Uncertainties of globalisation. The harshness of the “outside world”. Curious admissions these, if you can read between the lines. The pieces are beginning to fall into place.

One question remains: why did Greece – and Spain and Portugal and even Italy – join the eurozone? What was in it for them, if their entire social and political system had to undergo a radical change without any protection against the harshness of the “outside world”?

The answer is that they did not join. They were dragged in against the will of their population. The idea was to bring in the cheap labor of poorer countries in southern Europe to boost the “productivity”. Then the newcomers began to entertain the fantasy that they had joined a country club as members. They were in fact brought in as workers and janitors. The financial crisis provided the opportunity to drive this point home, to disabuse them of their fantasies. What Clinton did to the poor in the “welfare reform”, the eurozone membership is doing to its southern members: their lives, as we know, will change. The target in the two cases is different but the underlying double whammy is the same: to stop paying the poor – there is no free lunch – and force them into the labor market to push down the labor costs to boost productivity. From today’s Financial Times, under the heading “Spain puts labour reform on agenda”:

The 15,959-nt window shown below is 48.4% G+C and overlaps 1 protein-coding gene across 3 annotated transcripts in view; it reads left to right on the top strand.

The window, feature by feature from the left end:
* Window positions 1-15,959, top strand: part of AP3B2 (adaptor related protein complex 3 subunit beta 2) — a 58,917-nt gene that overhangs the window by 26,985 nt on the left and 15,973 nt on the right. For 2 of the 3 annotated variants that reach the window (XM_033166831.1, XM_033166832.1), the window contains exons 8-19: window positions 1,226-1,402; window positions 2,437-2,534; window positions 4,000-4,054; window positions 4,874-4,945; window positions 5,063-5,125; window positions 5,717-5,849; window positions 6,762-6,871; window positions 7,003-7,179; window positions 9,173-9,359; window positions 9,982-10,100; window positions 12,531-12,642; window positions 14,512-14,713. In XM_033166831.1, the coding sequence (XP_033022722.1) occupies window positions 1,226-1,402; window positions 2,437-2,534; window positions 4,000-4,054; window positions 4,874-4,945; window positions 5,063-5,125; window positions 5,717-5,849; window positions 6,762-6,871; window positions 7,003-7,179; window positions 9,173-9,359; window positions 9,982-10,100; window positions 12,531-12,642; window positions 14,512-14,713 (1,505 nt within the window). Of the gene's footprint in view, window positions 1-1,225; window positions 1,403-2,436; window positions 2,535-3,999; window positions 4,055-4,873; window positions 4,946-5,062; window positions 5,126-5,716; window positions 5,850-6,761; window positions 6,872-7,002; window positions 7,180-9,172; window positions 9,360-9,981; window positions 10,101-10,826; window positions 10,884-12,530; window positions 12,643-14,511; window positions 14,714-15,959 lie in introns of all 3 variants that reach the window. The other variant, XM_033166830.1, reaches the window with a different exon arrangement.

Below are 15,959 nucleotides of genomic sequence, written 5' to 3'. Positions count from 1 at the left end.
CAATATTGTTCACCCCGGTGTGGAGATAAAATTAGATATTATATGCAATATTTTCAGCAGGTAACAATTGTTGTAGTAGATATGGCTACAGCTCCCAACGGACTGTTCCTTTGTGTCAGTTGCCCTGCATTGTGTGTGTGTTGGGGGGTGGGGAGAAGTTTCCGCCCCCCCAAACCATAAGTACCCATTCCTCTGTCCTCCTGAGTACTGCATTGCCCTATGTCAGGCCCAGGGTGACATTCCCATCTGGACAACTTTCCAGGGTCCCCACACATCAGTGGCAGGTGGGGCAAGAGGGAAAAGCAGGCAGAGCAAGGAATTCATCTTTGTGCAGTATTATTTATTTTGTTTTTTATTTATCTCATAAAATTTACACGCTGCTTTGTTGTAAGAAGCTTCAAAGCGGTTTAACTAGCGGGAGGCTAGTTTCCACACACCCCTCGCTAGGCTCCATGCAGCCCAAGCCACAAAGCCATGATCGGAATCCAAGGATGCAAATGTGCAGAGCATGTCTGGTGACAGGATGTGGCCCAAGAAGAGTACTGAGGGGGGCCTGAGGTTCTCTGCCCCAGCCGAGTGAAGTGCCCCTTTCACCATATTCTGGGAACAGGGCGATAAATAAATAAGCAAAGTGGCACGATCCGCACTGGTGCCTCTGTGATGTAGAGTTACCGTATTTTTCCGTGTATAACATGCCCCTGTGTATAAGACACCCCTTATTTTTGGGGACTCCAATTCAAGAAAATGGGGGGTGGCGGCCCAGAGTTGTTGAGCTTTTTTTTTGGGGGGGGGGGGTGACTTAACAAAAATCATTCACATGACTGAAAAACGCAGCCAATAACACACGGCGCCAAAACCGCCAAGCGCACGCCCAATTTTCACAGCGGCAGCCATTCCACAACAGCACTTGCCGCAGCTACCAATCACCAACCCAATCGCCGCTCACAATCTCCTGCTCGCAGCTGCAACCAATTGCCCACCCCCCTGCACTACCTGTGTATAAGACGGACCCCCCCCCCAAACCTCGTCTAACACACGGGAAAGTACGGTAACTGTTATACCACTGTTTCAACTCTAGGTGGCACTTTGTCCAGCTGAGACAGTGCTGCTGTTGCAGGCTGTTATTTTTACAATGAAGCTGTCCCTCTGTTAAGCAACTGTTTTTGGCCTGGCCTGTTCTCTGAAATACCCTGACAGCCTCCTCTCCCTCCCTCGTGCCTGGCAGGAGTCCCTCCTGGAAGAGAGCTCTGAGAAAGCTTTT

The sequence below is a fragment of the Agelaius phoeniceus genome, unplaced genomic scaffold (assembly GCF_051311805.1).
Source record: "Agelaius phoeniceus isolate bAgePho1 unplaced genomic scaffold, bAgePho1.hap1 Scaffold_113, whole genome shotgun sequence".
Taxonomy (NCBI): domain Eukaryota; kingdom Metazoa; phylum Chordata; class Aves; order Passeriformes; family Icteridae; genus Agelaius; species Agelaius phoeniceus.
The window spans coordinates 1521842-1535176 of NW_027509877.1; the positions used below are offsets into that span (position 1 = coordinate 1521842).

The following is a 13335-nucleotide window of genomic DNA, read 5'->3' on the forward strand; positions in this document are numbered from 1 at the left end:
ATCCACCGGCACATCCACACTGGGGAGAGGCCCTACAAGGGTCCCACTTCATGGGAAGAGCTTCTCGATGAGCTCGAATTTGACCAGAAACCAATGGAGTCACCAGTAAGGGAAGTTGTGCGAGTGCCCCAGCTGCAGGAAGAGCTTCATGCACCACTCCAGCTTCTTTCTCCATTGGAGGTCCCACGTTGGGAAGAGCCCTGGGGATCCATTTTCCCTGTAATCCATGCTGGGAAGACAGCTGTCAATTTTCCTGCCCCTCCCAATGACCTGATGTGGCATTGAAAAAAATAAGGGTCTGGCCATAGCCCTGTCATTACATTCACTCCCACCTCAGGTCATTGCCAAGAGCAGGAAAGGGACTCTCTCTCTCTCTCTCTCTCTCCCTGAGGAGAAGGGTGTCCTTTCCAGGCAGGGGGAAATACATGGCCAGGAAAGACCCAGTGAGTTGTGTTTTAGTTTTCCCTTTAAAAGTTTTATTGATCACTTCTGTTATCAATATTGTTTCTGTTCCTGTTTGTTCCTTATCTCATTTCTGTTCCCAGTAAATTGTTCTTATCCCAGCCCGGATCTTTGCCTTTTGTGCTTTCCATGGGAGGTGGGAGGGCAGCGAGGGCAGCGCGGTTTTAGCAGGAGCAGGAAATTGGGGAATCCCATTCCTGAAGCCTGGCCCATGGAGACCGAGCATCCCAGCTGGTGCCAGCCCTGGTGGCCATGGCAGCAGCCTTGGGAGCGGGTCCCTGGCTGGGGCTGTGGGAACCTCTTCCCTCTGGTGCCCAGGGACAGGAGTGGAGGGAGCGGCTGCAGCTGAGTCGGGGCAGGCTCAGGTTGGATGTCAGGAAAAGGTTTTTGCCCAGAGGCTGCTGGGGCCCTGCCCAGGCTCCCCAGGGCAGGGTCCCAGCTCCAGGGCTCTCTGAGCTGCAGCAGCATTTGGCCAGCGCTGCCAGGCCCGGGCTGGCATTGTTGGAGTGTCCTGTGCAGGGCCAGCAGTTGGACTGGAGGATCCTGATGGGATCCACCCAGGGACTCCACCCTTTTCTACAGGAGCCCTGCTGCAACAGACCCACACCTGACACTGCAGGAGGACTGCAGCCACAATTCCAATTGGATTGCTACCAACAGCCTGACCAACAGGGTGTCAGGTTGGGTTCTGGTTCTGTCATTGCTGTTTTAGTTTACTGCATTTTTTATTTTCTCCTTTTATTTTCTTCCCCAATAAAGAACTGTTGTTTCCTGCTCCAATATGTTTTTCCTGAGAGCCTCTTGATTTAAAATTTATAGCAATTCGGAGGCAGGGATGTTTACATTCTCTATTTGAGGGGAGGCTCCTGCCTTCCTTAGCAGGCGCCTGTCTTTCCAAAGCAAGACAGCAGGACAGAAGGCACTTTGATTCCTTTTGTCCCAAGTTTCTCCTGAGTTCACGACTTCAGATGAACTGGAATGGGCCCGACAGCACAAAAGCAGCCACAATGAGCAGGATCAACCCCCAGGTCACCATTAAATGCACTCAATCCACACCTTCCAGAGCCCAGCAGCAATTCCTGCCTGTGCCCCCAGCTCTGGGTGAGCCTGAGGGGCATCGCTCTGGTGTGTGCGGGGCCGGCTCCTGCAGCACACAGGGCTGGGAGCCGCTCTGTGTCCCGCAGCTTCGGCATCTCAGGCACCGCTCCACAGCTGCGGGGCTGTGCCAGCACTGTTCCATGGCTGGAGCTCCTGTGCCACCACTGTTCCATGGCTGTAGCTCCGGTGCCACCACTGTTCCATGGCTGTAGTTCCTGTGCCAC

In Frankfurt, Jean-Claude Trichet, president of the European Central Bank, said controls on public finance were essential to boosting eurozone countries’ economic prospects. “It is a complete fallacy to say that fiscal soundness dampens growth. It is exactly the contrary. It is the absence of fiscal credibility which dampens growth.”
There is no relation whatsoever between growth and spending. How much money you are earning or will earn in the future does not depend on what you spend. Yet, the president of the ECB links the two. Why? Because “fiscal soundness” he mentions is the code word for reducing labor costs by cutting their pay and pensions. That is what the fight is all about: to bring down the labor costs to at least temporarily boost the growth, i.e., increase the rate of return of capital, whose consistent decline in the past decade remains a matter of serious concern to the planners of the European Union.

Saturday, 15 May 2010

So Why Did the Stock Markets Do a Bungee Jump on May 6?